Most countries have used the European recommendation [3] on the annual mean indoor concentrations that should not be exceeded, that is 400 Bq/m3 in existing buildings and 200 Bq/m3 for new constructions, as reference for defining radon risk maps. As recommended by the UK, the criterion for identifying radon areas is frequently considered to be those where the number of dwellings with concentrations higher than 200 Bq/m3 exceeds 1%.

Because radon-prone areas are sampled more than others, overall statistics are usually biased and not always meaningful. Hence, the summary information regarding average levels found in Europe are estimations based on statistics and or models and, here again, one should be careful when using the information summarized in Table 3.

Most national reports present their results in the form of a radon maps. Although this is obviously a powerful mean to delineate areas that are prone to radon, the mapping of radon levels is a task that is very difficult: radon levels between neighbouring houses can vary by a few orders or magnitude depending on the construction material used, the insulation used in the house and the living habits of the inhabitants. Because mapping usually involves some averaging step of the data collected, thus hiding a few areas that present higher levels, it is not a surprise to see that almost all countries adopted different mapping techniques and strategies.

Table 3. Some statistics for European radon surveys.

Country Estimated annual mean levels (Bq/m3) % dwellings > 200 Bq/m3and 3 % dwellings > 400 Bq/m3
Albania NA NA NA
Austria 97 8 4
Belgium 48 1.7 0.3
Croatia 68 5.4 1.8
Cyprus 19 0 0
Czech Republic 140 10 – 15 2 – 3
Denmark 53 2.7 0.2
Estonia 60 2 – 2.5 0.3 – 0.5
Finland 120 8.7 3.6
France 63 6.5 2
FYROM NA NA NA
Germany 50 2.5 < 1
Greece 55 2 1.1
Hungary NA 5.1 0.8
Ireland 89 6 1.5
Italy 70 3.2 0.9
Latvia NA NA NA
Lithuania 55 2.5 0.3
Luxembourg 115 NA 3
Malta 40 0 0
Netherlands 23 0.3 0
Norway 89 6 3
Poland 49 1.6 0.4
Portugal NA NA NA
Romania 45 NA NA
Serbia-Montenegro* 144 18 4
Slovakia 108 14 11
Slovenia 87 5.5 2
Spain 90 4 2
Sweden 108 6 – 7 3 – 4
Switzerland 77 10 7
United Kingdom 20 0.4 0.1

* Province of Vojvodina only
NA: Not Available

To better illustrate these differences, a mosaic has been made from the national radon maps published in this report (see cover and Figure 2).

One will realise that a majority of the countries has adopted administrative boundaries to define local mean values while others have used a grid as a reference system to define these values. A few have used interpolation techniques, including advanced geostatistical techniques.

RadonFig2
Figure 2. Mosaic of published European radon maps.

European maps of radon levels

The survey presented here could highlight large differences between the radon surveys. So far, no attempts have been made to harmonize data and maps at the continental level. As a consequence of these differences, it is difficult to compare maps and data between European countries. The Institute for Environment and Sustainability (IES) of the Joint Research Centre, in collaboration with the Directorate General for Transport and Energy (DG TREN) of the EC are exploring possibilities to harmonise such information with a view to obtain a better picture of the regions that are present elevated levels of radon. This should not only help everyone concerned, citizens and decision-makers alike, to assess better this natural threat to our health, but also to familiarize the population with the fact that their environment is naturally radioactive. More support and information from the European Commission regarding these issues can be found on the internet [4, 5].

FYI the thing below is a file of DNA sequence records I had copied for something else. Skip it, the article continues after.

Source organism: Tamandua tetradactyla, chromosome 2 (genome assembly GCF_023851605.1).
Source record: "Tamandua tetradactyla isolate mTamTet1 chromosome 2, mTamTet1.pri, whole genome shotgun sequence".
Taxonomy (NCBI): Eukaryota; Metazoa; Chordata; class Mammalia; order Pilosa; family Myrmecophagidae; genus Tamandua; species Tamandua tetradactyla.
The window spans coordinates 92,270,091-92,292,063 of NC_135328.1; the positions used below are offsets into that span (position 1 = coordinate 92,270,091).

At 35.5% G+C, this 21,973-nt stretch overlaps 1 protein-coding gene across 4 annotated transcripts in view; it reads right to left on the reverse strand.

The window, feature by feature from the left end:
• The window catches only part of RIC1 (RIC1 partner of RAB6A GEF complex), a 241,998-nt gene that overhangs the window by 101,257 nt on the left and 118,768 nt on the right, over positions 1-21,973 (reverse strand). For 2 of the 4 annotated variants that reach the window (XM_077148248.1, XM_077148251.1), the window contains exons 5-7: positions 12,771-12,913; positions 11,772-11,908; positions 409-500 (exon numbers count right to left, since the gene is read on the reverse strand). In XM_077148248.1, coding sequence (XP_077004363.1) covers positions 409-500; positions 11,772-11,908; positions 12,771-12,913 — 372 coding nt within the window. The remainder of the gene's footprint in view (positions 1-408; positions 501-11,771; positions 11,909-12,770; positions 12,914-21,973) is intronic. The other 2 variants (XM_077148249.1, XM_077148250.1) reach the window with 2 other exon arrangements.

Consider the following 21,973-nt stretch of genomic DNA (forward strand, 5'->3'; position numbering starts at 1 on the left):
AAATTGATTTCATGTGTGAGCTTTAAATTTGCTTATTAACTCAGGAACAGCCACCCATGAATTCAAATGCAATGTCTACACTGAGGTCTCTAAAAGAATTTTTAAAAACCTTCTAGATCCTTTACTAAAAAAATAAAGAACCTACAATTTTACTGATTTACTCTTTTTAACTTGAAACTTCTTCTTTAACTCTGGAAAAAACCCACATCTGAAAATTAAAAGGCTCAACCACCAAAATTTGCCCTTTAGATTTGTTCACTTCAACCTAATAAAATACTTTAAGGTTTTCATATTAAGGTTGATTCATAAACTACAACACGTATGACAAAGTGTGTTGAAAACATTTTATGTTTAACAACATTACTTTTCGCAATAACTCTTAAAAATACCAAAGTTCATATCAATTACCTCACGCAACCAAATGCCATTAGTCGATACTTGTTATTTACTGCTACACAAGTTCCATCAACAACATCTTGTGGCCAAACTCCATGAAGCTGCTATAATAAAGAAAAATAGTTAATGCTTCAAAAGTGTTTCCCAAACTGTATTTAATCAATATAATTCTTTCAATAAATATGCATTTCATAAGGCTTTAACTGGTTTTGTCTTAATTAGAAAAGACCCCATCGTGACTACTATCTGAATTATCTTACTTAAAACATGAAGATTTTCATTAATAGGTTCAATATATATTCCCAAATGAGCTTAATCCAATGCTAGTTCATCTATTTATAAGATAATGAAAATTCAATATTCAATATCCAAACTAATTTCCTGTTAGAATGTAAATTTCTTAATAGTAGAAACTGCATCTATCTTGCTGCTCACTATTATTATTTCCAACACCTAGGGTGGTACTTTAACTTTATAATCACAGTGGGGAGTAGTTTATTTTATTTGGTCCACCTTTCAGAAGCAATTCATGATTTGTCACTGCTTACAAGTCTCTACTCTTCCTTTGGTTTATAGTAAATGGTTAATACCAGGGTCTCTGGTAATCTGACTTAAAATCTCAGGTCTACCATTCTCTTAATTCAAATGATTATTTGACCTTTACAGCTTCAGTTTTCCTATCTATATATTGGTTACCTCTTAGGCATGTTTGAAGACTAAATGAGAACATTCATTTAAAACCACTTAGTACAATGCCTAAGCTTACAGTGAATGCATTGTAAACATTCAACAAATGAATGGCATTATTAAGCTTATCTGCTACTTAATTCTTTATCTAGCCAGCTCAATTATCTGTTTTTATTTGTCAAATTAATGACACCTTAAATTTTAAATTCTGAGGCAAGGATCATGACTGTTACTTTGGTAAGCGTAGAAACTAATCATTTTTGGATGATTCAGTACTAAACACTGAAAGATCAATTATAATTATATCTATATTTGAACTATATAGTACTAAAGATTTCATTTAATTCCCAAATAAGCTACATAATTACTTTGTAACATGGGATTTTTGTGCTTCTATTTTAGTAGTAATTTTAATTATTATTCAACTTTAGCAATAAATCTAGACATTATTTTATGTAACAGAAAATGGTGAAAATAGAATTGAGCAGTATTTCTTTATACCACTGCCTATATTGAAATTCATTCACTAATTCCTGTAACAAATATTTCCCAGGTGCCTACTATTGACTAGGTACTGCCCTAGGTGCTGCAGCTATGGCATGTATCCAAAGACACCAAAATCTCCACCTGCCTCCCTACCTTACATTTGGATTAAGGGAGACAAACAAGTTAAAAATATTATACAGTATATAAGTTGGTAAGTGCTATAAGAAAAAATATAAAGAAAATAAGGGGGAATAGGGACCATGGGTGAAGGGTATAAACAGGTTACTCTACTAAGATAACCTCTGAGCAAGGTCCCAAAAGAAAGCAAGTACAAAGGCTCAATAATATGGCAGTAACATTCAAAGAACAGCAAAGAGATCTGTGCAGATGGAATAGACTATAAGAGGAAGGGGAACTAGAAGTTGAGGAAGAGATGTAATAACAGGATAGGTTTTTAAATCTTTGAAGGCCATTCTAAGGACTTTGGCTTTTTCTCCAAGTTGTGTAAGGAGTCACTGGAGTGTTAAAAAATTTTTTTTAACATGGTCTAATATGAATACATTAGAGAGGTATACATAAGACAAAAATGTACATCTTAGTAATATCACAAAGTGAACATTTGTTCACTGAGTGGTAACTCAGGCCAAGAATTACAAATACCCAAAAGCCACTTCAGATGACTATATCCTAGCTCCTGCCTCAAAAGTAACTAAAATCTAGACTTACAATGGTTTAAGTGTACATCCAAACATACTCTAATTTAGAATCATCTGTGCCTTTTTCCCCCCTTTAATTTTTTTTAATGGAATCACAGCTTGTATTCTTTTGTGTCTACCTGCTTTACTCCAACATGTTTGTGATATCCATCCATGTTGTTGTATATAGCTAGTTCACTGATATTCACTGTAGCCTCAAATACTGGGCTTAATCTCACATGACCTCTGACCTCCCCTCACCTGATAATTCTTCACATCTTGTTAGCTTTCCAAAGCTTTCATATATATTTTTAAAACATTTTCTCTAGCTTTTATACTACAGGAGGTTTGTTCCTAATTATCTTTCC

Summary

With the aim of preparing a European atlas of natural radiation, the Institute for Environment and Sustainability (IES) of the Directorate General Joint Research Centre (JRC) of the European Commission (EC) has conducted a European survey to assess the means and methods used by national authorities to describe radon levels in their countries.

Radon is a naturally radioactive gas that is, by far, the main contributor to the exposure received by the population from natural background radiation. It is also considered to be the main leading cause of lung cancer second to smoking, and most European countries have therefore adopted a number of regulations and made large efforts to identify radon-prone areas. Because indoor radon levels can fluctuate largely over short scale, establishing radon risk maps can become very difficult. It is the purpose of this report to present the variety of the means and methods used in the European countries to measure and report radon levels.

References